[Note: Photos by Tom Chester; commentary by Aaron Schusteff]
The photos in this post are from my botanist friend, Tom Chester, who along with field companions Nancy Accola & Pat Matthews made this sighting during a botanical survey in the Borrego Desert. Details sandwiched by lines below are paraphrased from a portion of the remarks I received from Tom:
At 1:23 p.m. the group noticed termites were swarming. Tom recalled termites often swarm right after a winter rain about midday...though here in the desert the swarm density was only about one tenth of what he'd experienced in the past around his home in coastal chaparral habitat of San Diego County. Then at 3:12 p.m. the group noticed a remarkably large, red, unfamiliar arthropod crawling with purpose on the ground. It was close to the size of a female velvet ant
, perhaps a half-inch long, but looked arachnid-like. No one in the group had ever seen such a thing before.
Once home with reference resources available, members of the group settled on an ID of "giant red velvet mite" (genus Dinothrombium
)...based on the excellent agreement in size, distinctive red velvety appearance, desert habitat, and emergence right after a rain with swarming termites...as described in the following passage from Evans(1)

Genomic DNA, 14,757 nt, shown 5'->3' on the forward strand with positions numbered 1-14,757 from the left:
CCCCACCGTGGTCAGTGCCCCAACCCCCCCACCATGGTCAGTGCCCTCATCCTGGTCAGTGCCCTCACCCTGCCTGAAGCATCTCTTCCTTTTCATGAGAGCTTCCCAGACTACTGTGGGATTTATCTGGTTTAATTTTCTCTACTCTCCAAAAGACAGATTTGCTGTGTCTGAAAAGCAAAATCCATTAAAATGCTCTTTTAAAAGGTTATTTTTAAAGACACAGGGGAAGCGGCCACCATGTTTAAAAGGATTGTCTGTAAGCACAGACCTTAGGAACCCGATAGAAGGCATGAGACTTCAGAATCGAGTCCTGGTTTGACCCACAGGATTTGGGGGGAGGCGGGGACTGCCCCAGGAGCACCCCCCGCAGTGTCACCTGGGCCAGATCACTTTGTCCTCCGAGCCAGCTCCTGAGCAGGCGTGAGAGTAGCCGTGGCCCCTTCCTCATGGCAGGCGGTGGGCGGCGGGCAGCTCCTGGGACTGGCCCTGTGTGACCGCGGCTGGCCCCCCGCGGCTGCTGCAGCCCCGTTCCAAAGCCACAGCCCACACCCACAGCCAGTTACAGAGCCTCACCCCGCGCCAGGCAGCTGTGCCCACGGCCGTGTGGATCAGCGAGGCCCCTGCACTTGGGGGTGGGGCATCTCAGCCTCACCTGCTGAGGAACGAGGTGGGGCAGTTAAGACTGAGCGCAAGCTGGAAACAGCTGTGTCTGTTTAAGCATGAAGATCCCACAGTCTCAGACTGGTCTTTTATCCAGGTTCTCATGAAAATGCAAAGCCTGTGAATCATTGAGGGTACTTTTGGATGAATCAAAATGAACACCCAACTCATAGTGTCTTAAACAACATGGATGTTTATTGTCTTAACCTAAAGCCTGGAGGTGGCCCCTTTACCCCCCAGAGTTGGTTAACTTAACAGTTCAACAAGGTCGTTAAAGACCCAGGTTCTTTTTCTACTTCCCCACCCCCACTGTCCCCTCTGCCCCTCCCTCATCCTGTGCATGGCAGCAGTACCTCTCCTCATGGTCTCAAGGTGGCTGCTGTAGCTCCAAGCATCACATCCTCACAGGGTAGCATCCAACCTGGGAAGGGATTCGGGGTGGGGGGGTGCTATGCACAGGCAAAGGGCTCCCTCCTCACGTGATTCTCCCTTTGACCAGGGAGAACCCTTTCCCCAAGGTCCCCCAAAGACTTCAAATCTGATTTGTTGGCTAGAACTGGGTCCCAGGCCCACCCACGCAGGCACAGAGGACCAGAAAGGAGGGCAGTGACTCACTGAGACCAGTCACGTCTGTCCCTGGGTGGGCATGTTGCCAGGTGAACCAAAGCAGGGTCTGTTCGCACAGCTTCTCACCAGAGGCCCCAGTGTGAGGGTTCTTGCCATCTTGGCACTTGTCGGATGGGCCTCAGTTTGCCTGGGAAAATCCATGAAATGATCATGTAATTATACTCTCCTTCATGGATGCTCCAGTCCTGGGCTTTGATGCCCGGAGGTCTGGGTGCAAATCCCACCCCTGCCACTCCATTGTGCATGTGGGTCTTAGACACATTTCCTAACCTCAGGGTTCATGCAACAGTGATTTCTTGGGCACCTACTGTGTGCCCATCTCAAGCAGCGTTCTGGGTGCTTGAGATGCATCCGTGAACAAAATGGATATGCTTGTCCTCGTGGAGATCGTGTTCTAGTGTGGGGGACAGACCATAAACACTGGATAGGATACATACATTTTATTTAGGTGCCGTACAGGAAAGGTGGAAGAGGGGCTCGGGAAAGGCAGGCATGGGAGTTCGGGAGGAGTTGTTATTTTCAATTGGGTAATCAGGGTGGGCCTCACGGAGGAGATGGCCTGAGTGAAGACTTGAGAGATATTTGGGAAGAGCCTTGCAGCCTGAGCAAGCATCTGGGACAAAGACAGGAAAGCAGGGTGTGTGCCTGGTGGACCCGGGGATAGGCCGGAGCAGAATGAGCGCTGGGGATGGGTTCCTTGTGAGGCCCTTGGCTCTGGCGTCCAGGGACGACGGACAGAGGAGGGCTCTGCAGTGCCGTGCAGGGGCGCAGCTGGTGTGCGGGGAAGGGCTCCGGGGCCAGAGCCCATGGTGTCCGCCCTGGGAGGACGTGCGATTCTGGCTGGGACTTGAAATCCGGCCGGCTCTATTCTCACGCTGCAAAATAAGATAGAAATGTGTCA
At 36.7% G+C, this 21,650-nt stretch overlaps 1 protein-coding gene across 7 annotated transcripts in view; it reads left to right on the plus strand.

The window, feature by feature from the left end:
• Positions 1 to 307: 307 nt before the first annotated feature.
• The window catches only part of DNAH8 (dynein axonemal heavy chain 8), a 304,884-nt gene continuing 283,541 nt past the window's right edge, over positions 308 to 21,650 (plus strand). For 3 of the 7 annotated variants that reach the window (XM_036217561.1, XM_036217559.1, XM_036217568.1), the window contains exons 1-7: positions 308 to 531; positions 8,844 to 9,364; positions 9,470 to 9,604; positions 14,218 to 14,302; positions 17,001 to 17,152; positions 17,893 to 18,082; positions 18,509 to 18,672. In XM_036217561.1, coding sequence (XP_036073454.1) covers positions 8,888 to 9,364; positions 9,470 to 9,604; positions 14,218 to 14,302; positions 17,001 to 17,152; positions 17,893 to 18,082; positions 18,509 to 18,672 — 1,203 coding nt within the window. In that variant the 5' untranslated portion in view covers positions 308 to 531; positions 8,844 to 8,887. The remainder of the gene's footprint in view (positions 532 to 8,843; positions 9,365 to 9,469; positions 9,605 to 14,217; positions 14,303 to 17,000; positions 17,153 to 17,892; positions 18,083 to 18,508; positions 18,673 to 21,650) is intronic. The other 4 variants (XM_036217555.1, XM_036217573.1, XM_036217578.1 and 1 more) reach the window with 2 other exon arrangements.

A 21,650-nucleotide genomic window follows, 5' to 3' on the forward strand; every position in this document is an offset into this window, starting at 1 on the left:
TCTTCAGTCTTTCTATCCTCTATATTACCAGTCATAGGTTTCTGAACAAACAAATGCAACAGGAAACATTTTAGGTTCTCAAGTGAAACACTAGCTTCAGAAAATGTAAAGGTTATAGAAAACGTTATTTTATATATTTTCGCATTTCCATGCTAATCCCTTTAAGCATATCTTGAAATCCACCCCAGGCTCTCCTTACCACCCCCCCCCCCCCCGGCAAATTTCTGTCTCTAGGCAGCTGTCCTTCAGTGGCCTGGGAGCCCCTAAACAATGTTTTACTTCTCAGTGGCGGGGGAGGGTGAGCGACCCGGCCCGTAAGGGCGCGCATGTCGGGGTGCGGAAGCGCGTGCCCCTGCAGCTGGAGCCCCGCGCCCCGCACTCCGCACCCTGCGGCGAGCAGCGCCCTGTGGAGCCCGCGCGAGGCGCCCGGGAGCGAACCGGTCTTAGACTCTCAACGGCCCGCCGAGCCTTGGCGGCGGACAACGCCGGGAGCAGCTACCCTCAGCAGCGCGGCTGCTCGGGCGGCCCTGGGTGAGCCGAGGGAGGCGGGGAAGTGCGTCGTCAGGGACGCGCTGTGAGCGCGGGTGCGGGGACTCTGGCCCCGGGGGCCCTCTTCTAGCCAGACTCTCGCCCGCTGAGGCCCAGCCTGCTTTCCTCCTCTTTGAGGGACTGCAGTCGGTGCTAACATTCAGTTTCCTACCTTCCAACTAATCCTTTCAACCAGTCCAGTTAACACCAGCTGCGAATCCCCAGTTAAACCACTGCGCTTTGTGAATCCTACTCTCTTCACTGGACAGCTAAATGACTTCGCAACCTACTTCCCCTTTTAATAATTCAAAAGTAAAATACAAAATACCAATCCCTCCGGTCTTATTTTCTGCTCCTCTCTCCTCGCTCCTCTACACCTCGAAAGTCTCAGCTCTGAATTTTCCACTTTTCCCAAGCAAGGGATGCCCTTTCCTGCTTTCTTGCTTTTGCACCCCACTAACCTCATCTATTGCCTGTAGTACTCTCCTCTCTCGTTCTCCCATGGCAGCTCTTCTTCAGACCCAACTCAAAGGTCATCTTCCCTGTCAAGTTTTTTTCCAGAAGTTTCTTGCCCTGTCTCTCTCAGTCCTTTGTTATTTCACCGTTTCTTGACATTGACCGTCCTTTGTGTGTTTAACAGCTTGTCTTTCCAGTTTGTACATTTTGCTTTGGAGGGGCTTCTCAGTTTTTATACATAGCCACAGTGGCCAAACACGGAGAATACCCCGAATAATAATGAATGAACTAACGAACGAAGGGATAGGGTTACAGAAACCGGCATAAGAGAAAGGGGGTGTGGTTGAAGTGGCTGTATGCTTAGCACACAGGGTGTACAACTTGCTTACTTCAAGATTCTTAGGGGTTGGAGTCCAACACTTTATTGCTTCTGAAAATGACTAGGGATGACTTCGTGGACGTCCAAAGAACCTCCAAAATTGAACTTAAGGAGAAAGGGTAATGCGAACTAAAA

"Giant red velvet mites appear in desert regions after summer rains. Their surface activity coincides with the nuptial flights of their prey, winged ants and termites. For most of the year they remain dormant in subterranean silk-lined chambers. Size to 3/8 inch (10 mm)"
This is the westernmost post of Dinothrombium
on BugGuide to date. Currently, the only other CA post is from the Algodones Dunes, which are in far southeastern CA...not very distant from the Arizona border. There are only 2 species listed under Dinothrombium
for our area in the catalog by Mąkol(2)
(Newell and Tevis, 1960). Distribution: California
(Banks, 1910). Distribution: Arizona (originally described here
Based on the distribution info above, the best candidate for Toms' find would seem to be Dinothrombium pandorae
. Unfortunately, neither of the papers elaborating on that species are freely accessible on the web (i.e. Newell and Tevis (1960)
and Tevis and Newell(1962)
Another species of possible relevance here was originally described as Trombidium magnificum
by LeConte in 1852; later referred to as Dinothrombium magnificum
by Newell and Tevis in 1960; and listed as Phyllotrombidium magnificum
...but placed there under "Taxa incertae sedis". Mąkol(2)
gives its distribution as "New Mexico, Texas"...but Art Evans used that name for a post from the Patagonia Mountains of Arizona
(south of Tucson) that looks and sounds similar to Tom's Anza-Borrego find.
Some interesting details of the biology of Dinothrombium
can be found on the associated BugGuide info page